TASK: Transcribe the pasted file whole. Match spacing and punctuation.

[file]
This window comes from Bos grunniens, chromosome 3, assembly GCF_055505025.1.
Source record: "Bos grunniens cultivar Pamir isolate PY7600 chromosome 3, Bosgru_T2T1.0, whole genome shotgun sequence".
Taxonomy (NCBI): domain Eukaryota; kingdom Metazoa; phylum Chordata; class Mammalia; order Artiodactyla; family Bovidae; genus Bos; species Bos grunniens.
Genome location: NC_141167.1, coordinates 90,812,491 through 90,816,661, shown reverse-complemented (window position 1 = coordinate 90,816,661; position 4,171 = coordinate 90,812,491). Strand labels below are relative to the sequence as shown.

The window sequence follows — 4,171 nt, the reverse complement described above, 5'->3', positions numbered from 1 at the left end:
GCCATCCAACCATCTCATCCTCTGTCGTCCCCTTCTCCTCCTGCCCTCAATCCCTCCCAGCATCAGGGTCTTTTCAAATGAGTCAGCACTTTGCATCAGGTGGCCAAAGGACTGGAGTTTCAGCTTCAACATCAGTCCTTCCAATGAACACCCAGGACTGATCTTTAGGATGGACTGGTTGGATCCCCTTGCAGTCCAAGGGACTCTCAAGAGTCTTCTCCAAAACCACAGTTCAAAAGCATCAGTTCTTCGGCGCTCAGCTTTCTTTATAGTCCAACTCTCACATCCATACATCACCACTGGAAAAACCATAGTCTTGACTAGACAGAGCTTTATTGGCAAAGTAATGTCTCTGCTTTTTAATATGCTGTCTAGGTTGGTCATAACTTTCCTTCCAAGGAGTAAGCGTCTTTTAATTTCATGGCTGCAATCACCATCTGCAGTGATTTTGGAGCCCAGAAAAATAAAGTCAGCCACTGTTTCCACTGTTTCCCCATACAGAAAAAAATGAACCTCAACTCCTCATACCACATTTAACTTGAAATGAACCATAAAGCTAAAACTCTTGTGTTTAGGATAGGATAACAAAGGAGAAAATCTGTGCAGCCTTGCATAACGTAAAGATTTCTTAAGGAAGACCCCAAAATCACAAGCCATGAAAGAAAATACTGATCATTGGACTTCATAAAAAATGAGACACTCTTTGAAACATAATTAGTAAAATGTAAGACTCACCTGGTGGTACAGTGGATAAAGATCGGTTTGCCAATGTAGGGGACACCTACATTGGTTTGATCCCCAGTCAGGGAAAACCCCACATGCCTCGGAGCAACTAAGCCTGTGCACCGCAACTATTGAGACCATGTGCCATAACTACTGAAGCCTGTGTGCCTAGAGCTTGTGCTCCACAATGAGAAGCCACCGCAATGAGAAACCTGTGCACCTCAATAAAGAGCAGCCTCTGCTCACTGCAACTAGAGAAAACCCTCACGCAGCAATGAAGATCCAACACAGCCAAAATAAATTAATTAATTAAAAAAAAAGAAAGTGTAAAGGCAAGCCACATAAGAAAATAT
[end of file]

This window comes from Bos grunniens, chromosome 3, assembly GCF_055505025.1.
Source record: "Bos grunniens cultivar Pamir isolate PY7600 chromosome 3, Bosgru_T2T1.0, whole genome shotgun sequence".
Taxonomy (NCBI): domain Eukaryota; kingdom Metazoa; phylum Chordata; class Mammalia; order Artiodactyla; family Bovidae; genus Bos; species Bos grunniens.
Genome location: NC_141167.1, coordinates 90,812,491 through 90,816,661, shown reverse-complemented (window position 1 = coordinate 90,816,661; position 4,171 = coordinate 90,812,491). Strand labels below are relative to the sequence as shown.

The window sequence follows — 4,171 nt, the reverse complement described above, 5'->3', positions numbered from 1 at the left end:
GCCATCCAACCATCTCATCCTCTGTCGTCCCCTTCTCCTCCTGCCCTCAATCCCTCCCAGCATCAGGGTCTTTTCAAATGAGTCAGCACTTTGCATCAGGTGGCCAAAGGACTGGAGTTTCAGCTTCAACATCAGTCCTTCCAATGAACACCCAGGACTGATCTTTAGGATGGACTGGTTGGATCCCCTTGCAGTCCAAGGGACTCTCAAGAGTCTTCTCCAAAACCACAGTTCAAAAGCATCAGTTCTTCGGCGCTCAGCTTTCTTTATAGTCCAACTCTCACATCCATACATCACCACTGGAAAAACCATAGTCTTGACTAGACAGAGCTTTATTGGCAAAGTAATGTCTCTGCTTTTTAATATGCTGTCTAGGTTGGTCATAACTTTCCTTCCAAGGAGTAAGCGTCTTTTAATTTCATGGCTGCAATCACCATCTGCAGTGATTTTGGAGCCCAGAAAAATAAAGTCAGCCACTGTTTCCACTGTTTCCCCATACAGAAAAAAATGAACCTCAACTCCTCATACCACATTTAACTTGAAATGAACCATAAAGCTAAAACTCTTGTGTTTAGGATAGGATAACAAAGGAGAAAATCTGTGCAGCCTTGCATAACGTAAAGATTTCTTAAGGAAGACCCCAAAATCACAAGCCATGAAAGAAAATACTGATCATTGGACTTCATAAAAAATGAGACACTCTTTGAAACATAATTAGTAAAATGTAAGACTCACCTGGTGGTACAGTGGATAAAGATCGGTTTGCCAATGTAGGGGACACCTACATTGGTTTGATCCCCAGTCAGGGAAAACCCCACATGCCTCGGAGCAACTAAGCCTGTGCACCGCAACTATTGAGACCATGTGCCATAACTACTGAAGCCTGTGTGCCTAGAGCTTGTGCTCCACAATGAGAAGCCACCGCAATGAGAAACCTGTGCACCTCAATAAAGAGCAGCCTCTGCTCACTGCAACTAGAGAAAACCCTCACGCAGCAATGAAGATCCAACACAGCCAAAATAAATTAATTAATTAAAAAAAAAGAAAGTGTAAAGGCAAGCCACATAAGAAAATAT